Sexual harassment is a risk in almost every workplace. It can cause significant physical and psychological harm to victims – and also to people who witness it.
So what can you do to ensure your organisation is creating a safe, affirming and positive environment for all staff?
A new survey of 1,033 Aboriginal and/or Torres Strait Islander workers across Australia reveals some shocking realities about experiences of racism, the lack of cultural safety and ‘identity strain’ experienced by Indigenous people in Australian workplaces.
Only a quarter of survey participants said they worked in organisations they felt were authentically committed to change – acting, rather than simply saying they were committed to act.
Drawing from the report’s recommendations, here are 10 key actions NFP organisations can take to improve workplace inclusion for indigenous staff, starting today.
NFP organisations seek to super-charge their impact and achieve their missions by hiring talented people, yet many capable workers are overlooked because they have autism.
Why is it happening? Largely because autism is poorly understood and managers are ill-informed about how to accommodate affected workers.
Fortunately, research has provided us with many strategies to make workplaces more inclusive.
How is it possible that in a sector so dedicated to social justice and equity, descrimination and unequal outcomes for Indigenous Australians and people of colour persist?
When it comes to influencing our decisions and judgments around people, cognitive or unconscious bias is universally recognised to play a role in unequal outcomes.
So what can your organisation do?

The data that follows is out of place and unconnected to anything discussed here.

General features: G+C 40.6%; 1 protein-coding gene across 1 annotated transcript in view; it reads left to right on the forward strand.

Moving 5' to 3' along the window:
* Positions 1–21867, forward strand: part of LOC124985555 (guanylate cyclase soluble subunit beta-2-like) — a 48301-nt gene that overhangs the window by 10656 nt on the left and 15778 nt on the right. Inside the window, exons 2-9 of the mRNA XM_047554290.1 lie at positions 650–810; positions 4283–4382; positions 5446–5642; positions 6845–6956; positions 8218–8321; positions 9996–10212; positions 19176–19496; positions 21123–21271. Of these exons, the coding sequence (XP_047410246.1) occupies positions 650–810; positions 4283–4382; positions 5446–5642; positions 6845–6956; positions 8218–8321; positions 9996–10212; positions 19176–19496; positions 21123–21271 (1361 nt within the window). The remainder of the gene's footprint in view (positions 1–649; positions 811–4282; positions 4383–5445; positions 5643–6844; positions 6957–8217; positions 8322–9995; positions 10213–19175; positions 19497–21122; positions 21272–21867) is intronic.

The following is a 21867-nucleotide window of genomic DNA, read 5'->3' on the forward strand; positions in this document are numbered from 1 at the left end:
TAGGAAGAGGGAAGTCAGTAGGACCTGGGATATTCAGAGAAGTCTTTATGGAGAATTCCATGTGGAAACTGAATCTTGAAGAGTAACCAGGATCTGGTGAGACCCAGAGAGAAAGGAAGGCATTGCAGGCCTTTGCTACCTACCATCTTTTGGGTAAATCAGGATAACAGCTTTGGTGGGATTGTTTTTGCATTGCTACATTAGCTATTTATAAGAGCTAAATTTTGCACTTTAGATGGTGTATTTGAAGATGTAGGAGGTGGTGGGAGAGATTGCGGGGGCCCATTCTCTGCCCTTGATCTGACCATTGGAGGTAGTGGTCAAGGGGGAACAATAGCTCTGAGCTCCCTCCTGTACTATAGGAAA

NFP organisations have long focused on trying to make their workforces more diverse. But research shows that simply enhancing the representation of employees from diverse backgrounds is not enough. To fully tap into the positive outcomes of diversity, organisations need to focus on inclusion.
But what’s really meant by inclusion? Here’s how to be an inclusive leader for your team.
More than six years ago the Australian Human Rights Commission launched the “Racism. It Stops with Me” campaign under then Race Discrimination Commissioner Dr Tim Soutphommasane. Since then more than 400 organisations have pledged their commitment to anti-racism.
With benefits ranging from increased productivity and innovation to higher engagement and retention rates, a diverse workforce can have far-reaching positive impacts for organisations.
Transitioning genders isn’t easy. But navigating the process in the workplace can feel even harder.
When it comes to shaping the future of the not-for-profit sector, young people are in a unique position.
Millennials – which covers everyone aged from about 17 to 37 – are empowered by new and emerging technologies, and are driven by a strong sense of social justice.
And that’s a good thing, since they’re the ones who will eventually be running the NFP sector – alongside the rest of our society’s institutions.
So how does your organisation do at recruiting, training and retaining young people as staff and volunteers?
Most people would not consciously decide to hire candidates based on whether they remind them of themselves. But one unconscious bias – affinity bias – may lead people to favour candidates who are like themselves, research shows.
If senior managers and NFP boards are made up of mostly men who unconsciously engage in such bias, it stands to reason that more men than women will continue to be hired and promoted – particularly men who share the same background with current managers. This only serves to perpetuate the cycle of men outnumbering women in leadership positions.
So what can be done?